Übersexual. Übersexual is a new classification. This man is interested in his appearance and grooming, but tends to be more traditionally manly and rugged than the metrosexual man. The übersexual man is open to products and services, but often requires they be presented in a masculine way with more manly names and packaging.

Traditional. Depending on his age, the traditional man is generally considered a non-skin care user, with the exception of soap, deodorant and shaving products. Once introduced to one or two products, usually through a female, however, he can become quite a loyal user as he begins to notice the quality of his skin improve.

Also important to note is that the traditional man is often more interested in health than beauty. For example, he will respond more to a product that will help “prevent skin cancer” than one that will “prevent spots.”

Age targets will further help to focus the best product or service to a male client. The following are three key age groups of men and some of their major skin care needs.

15–25. Acne on the face, chest and back are the most common concern for this age group. Their regimens should be kept simple—one to two products, starting with a cleanser and treatment. Deep-cleansing facials and back facials should be kept to a 30-minute time frame.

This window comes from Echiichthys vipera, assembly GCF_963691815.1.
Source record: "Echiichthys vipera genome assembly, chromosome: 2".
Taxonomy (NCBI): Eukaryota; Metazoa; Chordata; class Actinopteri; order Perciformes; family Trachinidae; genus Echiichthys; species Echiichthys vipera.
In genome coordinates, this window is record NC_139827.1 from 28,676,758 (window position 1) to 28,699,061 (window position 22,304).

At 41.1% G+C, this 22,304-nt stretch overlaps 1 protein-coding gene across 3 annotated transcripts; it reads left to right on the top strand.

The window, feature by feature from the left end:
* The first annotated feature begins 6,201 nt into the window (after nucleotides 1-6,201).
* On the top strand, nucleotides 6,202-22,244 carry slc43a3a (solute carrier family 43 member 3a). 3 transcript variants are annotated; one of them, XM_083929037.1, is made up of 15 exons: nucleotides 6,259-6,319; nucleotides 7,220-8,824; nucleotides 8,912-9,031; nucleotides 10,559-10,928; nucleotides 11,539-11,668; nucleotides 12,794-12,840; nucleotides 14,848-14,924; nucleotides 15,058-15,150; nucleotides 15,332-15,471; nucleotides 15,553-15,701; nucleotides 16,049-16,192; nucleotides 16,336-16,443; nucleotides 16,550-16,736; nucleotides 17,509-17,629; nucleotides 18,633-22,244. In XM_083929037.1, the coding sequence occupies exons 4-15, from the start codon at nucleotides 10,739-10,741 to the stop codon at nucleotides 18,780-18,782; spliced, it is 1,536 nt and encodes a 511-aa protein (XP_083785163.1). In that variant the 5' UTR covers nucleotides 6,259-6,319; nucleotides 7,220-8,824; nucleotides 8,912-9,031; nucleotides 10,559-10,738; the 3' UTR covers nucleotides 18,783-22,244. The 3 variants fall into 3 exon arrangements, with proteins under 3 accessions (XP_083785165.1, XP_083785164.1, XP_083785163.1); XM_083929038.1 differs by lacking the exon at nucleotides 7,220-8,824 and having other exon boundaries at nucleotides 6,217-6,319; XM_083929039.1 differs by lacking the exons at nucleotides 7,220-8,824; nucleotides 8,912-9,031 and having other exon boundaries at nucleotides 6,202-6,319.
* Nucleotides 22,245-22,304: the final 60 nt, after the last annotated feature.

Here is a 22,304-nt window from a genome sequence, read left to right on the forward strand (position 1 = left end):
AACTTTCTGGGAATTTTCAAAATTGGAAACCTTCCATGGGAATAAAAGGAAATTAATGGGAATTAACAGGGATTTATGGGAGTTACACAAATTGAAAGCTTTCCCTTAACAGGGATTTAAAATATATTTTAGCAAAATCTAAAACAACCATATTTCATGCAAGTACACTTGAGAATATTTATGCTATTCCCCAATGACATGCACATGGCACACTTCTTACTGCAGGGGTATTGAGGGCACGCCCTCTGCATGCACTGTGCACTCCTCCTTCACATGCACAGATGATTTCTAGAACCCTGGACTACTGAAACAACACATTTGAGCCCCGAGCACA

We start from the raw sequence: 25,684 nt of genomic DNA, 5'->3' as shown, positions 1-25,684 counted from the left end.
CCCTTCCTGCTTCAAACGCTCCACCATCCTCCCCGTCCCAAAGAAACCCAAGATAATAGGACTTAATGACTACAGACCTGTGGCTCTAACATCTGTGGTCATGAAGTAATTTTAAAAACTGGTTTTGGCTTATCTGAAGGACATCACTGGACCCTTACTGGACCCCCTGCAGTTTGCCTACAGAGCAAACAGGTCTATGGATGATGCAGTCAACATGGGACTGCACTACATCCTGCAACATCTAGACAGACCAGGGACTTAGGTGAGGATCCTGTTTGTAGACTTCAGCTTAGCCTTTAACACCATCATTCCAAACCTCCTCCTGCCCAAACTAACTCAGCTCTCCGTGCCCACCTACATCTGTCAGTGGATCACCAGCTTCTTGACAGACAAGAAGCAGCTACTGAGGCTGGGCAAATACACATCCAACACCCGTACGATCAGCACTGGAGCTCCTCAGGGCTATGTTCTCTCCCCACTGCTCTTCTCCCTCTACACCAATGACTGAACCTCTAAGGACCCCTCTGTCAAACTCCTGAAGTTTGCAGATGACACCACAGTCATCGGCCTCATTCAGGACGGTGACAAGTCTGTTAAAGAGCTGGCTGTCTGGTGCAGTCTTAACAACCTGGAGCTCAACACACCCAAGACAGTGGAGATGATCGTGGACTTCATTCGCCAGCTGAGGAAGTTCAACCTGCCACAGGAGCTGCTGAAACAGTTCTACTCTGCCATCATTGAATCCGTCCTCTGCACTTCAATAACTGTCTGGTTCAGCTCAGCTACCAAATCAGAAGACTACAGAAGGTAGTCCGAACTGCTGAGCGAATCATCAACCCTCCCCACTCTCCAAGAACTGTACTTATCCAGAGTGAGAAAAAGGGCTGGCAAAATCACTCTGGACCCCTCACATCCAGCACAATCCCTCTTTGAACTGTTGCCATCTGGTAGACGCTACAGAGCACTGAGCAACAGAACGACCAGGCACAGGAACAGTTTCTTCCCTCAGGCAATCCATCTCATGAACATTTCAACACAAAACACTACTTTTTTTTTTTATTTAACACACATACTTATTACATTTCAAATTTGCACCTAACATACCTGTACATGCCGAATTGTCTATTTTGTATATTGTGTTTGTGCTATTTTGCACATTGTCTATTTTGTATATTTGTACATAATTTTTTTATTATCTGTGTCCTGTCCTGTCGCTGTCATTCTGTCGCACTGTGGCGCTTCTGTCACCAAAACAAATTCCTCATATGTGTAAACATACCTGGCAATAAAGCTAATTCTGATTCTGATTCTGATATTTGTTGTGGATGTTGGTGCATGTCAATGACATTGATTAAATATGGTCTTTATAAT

25–40. This age group is most interested in grooming and relaxation. These men look for ways to get a close shave and leave their skin soft and smooth. They are more open to eye treatments and sun protection products than their younger counterparts, as well as longer, more relaxing spa treatments.

40 and older. To stay competitive in the workplace, these men look for ways to improve their looks and reduce signs of aging. They are open to products and services that are problem- and solution-focused. Sun damage, broken capillaries, wrinkles and eye puffiness are common concerns. This age category is often an ideal target for internal skin care supplements.

A man’s world

The average Joe is starting to change his ways and is beginning to use above average skin care products and regimens. It’s a new day for men’s products, as the market will only continue to grow. Clear, healthy skin doesn’t have to take a lot of effort, and using the right skin care regimen will separate the men from the boys.